Late 2017 will long be remembered as the time when bitcoin went mainstream. Prices were mooning, and the general atmosphere was one of fear of missing out. That sentiment was especially true in trading circles, and more traditional outlets were experimenting with cryptocurrency divisions in order to take advantage. One such experiment went sour, as a trader attempted to play upon relative company ignorance by shorting bitcoin and covering personal margin calls, with the affair ending in million dollar losses and a first of its kind federal prosecution.
Also read: Citibank India Bans Bitcoin
Bitcoin Trader Faces 20 Years in Prison
Consolidated Trading, LLC’s Joseph Kim, according to federal authorities, emailed, “Until the end I was perversely trying to fix what I had already done. I can’t believe I did not stop myself when I had the money to give back, and I will live with that for the rest of my life. You have every apology I have to give, I am sorry to betray you all like this.”
John R. Lausch Jr, United States Attorney for the Northern District of Illinois in conjunction with the Federal Bureau of Investigation (FBI), insists Mr. Kim “worked as an assistant trader for…a Chicago trading firm that recently formed a cryptocurrency group to engage in cryptocurrency trading…Over a two-month period in the Fall of last year, Kim misappropriated at least $2 million of the firm’s Bitcoin and Litecoin cryptocurrency for his own personal benefit, and he made false statements and representations to the company’s management in order to conceal the theft.”
According to reports, Mr. Kim had previous experience in cryptocurrency by way of working in South Korea for a time after graduating from the prestigious University of Chicago. He joined Consolidated in the Summer of 2016 as an assistant bond trader. Employees describe him as having gone by the online name “degen,” as in ‘degenerative gambler’.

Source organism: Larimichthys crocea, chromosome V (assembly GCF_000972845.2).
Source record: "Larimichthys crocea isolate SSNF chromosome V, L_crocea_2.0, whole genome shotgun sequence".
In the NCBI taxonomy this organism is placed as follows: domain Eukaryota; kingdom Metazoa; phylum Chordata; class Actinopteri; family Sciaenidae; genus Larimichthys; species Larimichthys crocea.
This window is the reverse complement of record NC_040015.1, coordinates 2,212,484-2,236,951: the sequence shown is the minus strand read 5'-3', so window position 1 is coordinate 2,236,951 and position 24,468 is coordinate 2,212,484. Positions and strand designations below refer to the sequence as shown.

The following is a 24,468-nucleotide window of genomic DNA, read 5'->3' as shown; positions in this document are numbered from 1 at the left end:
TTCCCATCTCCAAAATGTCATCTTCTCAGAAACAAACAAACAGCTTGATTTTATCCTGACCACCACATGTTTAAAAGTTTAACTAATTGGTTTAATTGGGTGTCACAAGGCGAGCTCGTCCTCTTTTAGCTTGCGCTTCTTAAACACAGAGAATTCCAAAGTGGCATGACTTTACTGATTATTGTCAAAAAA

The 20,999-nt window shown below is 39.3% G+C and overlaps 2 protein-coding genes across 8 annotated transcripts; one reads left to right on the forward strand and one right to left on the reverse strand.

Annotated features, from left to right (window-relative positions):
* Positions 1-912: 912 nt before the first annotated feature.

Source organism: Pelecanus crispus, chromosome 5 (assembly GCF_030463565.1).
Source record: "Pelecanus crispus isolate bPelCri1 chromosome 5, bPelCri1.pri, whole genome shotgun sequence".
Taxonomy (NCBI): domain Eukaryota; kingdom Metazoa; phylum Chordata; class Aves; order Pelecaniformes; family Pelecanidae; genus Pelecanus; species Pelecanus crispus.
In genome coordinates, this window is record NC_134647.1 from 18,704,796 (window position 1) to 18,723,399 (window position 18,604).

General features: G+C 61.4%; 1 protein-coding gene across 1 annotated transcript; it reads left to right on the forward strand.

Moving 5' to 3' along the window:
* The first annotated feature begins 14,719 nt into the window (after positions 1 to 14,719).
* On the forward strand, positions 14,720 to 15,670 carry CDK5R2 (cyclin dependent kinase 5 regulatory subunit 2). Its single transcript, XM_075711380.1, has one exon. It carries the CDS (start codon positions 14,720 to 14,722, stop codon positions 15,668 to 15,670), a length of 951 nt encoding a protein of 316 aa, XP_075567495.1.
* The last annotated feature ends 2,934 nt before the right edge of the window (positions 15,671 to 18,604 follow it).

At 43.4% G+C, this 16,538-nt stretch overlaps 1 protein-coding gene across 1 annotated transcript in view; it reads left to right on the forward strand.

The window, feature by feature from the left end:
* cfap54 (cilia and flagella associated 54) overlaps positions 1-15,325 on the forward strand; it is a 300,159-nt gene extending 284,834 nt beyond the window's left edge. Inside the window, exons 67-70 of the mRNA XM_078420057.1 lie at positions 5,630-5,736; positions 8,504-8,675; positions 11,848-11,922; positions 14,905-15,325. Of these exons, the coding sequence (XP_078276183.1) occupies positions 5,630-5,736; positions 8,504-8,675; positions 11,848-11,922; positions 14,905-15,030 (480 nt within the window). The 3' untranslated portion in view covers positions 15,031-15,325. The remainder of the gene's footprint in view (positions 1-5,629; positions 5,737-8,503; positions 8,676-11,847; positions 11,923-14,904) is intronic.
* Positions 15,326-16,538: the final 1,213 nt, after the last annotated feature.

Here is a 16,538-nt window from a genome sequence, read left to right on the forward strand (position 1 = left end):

It’s the first federal criminal prosecution of its kind in Chicago, and Mr. Kim, 24, is being charged with one count of wire fraud punishable by up to 20 years in prison. U.S. v. Kim, 18-cr-107, states “from September through November 2017, Kim transferred more than $2 million of the trading firm’s Bitcoin and Litecoin to personal accounts to cover his own trading losses, which had been incurred while trading cryptocurrency futures on foreign exchanges.”
Attempting to Cover Tracks
By Fall of 2017, Mr. Kim was made part of a cryptocurrency wing of Consolidated, moving from its bond division. That was a heady time for crypto, especially bitcoin, and price action steeped to unheard of highs. Mainstream trading outlets were itching to be part of the market. Shortly after, the complaint alleges, Mr. Kim moved nearly 1,000 litecoin from company coffers to his own, an “intermediary holding space” he reportedly offered as excuse for the unorthodox maneuver due to Bitfinex exchange issues. Something like that, according to prosecutors, was also done with bitcoin, to the tune of 3.2 million USD, as a way to cover personal losses (1.2 million USD was eventually returned).
When questioned at the time by company officials, Mr. Kim is reported to have claimed he returned at least the litecoin (his alleged dealings in bitcoin hadn’t been discovered). When Mr. Kim was suspected of mishandling bitcoin, he again offered excuses that the company increasingly worried were not adding up, though Mr. Kim seemed to assure all was well. By late November, 280 bitcoin were suspected missing.
John R. Lausch, Jr., United States Attorney
What seems to be clear is Mr. Kim used bitcoin for personal trading, and Consolidated and federal authorities believe he stole over 280 bitcoin at one time or another. Though he did manage to transfer some back, inevitably losses began to add up. Mr. Kim reportedly admitted to the company he indeed transferred 55 bitcoin from the company to his personal wallet. He also allegedly came forward to explain he was trying to short bitcoin, at times converting litecoin for that purpose. There are also allegations he used company bitcoin accounts to help cover margin losses.
As it stands, Consolidated was able to recover some 144 bitcoin, but claims to have lost as much as 600,000 USD as a result of Mr. Kim’s doings. Mr. Kim and his attorney have not been made available for comment. He is expected to face a federal judge today, 16 February 2018, in order to enter a plea.
What are your thoughts on this federal case? Let us know in the comments section below.
Images courtesy of Pixabay, LinkedIn, DOJ
Need to calculate your bitcoin holdings? Check our tools section.